Movement Monday, Core Strengthening Yoga Sequence

The muscles through the torso and pelvic area are the core muscles of the body.  Many people do not focus on this area which can cause other muscle weakness or disfunction through the entire body.  For example, if the pelvic and hip muscles are weak, it might cause some tension in the legs or low back. 

It might seem weird but all the muscles of the body are connected and designed to work fluidly.  When one or two muscles are not working correctly, it will put more stress on other areas of the body causing some muscles to work too hard or not hard enough.  It's all about balance. Focusing on core exercises during workouts should be a priority. 

Core strength is important for everyday movement as well.  A weak core for active people might mean getting tired or feeling over worked, faster during a workout. For someone who is not as active, a weak core could mean pour posture or hip pain after sitting.  Every muscle in the body is designed to help the body move and function at it's best. Again, it's all about that balance.

Another reason for strengthening the core is feeling more confident.  If you have a weak core, maybe your middle doesn't look as great and therefore confidence levels are lower.  For many people, looking good during bakini season is important.  Adding these moves to your regular exercise routine a few times a week can help you improve core strength as well as upper body strength.  You can do the poses below or you can practice with my by going to my YouTube Channel and doing a 20 minute yoga video or try this Yoga Carve video for a more intense but quick workout.

Sequence:

Core Strengthening Yoga Sequence

Core Strengthening Yoga Sequence

Plank Pose: Start in a downward facing dog pose.  Inhale come bring the torso forward, allowing the shoulders to come inline with the wrists.  Lengthen the tailbone toward the heels and scoop the hips up, engaging the abdominals.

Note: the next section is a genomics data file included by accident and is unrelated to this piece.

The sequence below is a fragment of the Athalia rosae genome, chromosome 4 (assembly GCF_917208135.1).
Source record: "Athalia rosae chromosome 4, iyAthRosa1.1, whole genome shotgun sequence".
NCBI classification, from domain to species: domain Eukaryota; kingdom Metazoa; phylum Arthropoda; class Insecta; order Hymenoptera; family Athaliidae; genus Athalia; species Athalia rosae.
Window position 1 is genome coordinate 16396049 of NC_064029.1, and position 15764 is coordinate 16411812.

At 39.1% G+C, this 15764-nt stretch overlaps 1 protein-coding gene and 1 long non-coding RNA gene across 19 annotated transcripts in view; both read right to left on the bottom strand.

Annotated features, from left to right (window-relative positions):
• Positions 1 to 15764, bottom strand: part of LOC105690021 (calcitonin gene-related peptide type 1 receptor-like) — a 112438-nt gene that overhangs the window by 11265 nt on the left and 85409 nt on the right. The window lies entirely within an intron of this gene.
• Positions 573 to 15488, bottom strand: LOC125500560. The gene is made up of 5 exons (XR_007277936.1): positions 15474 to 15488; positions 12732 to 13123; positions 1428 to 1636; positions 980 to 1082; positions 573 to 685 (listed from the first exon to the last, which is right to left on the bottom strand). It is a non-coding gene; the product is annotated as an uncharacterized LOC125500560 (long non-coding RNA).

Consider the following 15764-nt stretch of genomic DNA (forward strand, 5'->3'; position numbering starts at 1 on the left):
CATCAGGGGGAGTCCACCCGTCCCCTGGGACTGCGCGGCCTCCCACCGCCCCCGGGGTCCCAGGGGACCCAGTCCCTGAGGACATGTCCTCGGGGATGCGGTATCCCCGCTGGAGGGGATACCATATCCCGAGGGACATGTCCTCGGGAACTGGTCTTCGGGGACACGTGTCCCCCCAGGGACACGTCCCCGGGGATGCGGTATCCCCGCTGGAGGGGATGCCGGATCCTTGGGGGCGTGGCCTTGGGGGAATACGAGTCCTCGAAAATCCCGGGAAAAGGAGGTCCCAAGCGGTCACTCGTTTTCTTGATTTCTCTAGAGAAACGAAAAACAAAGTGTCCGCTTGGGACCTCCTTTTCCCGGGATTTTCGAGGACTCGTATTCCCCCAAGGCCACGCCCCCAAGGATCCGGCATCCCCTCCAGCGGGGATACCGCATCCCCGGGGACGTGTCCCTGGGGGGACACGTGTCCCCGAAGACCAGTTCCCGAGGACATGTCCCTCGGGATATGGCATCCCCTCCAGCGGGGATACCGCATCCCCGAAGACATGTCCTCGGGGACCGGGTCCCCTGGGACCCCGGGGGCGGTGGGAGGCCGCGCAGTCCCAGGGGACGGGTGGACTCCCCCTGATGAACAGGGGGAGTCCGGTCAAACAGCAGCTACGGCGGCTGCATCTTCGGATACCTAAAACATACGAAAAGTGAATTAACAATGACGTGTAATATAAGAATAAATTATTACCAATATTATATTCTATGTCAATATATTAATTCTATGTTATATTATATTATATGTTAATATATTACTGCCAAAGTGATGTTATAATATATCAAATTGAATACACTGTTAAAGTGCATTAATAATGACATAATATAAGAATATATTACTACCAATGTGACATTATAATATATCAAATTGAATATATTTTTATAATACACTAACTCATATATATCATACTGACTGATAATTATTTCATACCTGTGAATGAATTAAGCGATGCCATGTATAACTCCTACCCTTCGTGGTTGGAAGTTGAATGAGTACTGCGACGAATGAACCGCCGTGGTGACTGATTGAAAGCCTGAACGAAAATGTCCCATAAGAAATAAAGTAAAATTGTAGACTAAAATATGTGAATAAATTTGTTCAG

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Four Limbed Staff Pose:  From plank pose, keeping the abs pulled in toward the spine, pitch the body slightly forward.  Exhale bending the elbows and slowly lowering toward the mat.  Hold at the bottom (for a few breaths or as long as you can), keeping the elbows working in toward the torso and shoulders even with the elbows.

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Chair Pose: Come to standing (mountain pose,) with toes touching or feet slightly apart.  Inhale the arms up above your head and on your exhale bend the knees, like you are sitting back in a chair.  Keep the belly button pulled in toward the spine and the tailbone lengthening down toward the floor and in toward the pubis.  Try to sit deep, working the thighs toward parallel.

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Locust Pose: Come to your belly, reaching the arms back toward the feet. Bring your forehead down either touching the earth or slightly lifted, keeping the head and neck in the same line as the spine. Inhale hollowing out the belly (belly button toward your spine). Exhale pressing the hips bones into the earth. On your next inhale, lift the head, neck and chest up. Maybe even your feet. Reach the fingers back toward the feet. Lengthen the tailbone toward the feet. This engages the muscles through the back body (the back spine).

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Boat Pose:  Sitting on your bum, bend your knees and place the soles of the feet on the mat, hip width apart.  Reaching your arms out in front of you.  Start to lean back pulling your belly button toward your spine and keep extending out through the crown of your head.  Stay here, or pick up one foot or both feet bringing the shins parallel to the floor.  Keep breathing and hold for a few breaths or seconds.

Find a yoga video for strengthening the core on the Alternative Yoga Vibe YouTube channel by clicking here.

Cheers,

Val

Disclaimer: The information on this website (Freckled Fit Nut) is for informational purposes only and does not substitute for medical treatment or hands on instruction.  If you are experiencing any severe pain or symptoms, please consult a healthcare practitioner.

Source:

https://www.mayoclinic.org/healthy-lifestyle/fitness/in-depth/core-exercises/art-20044751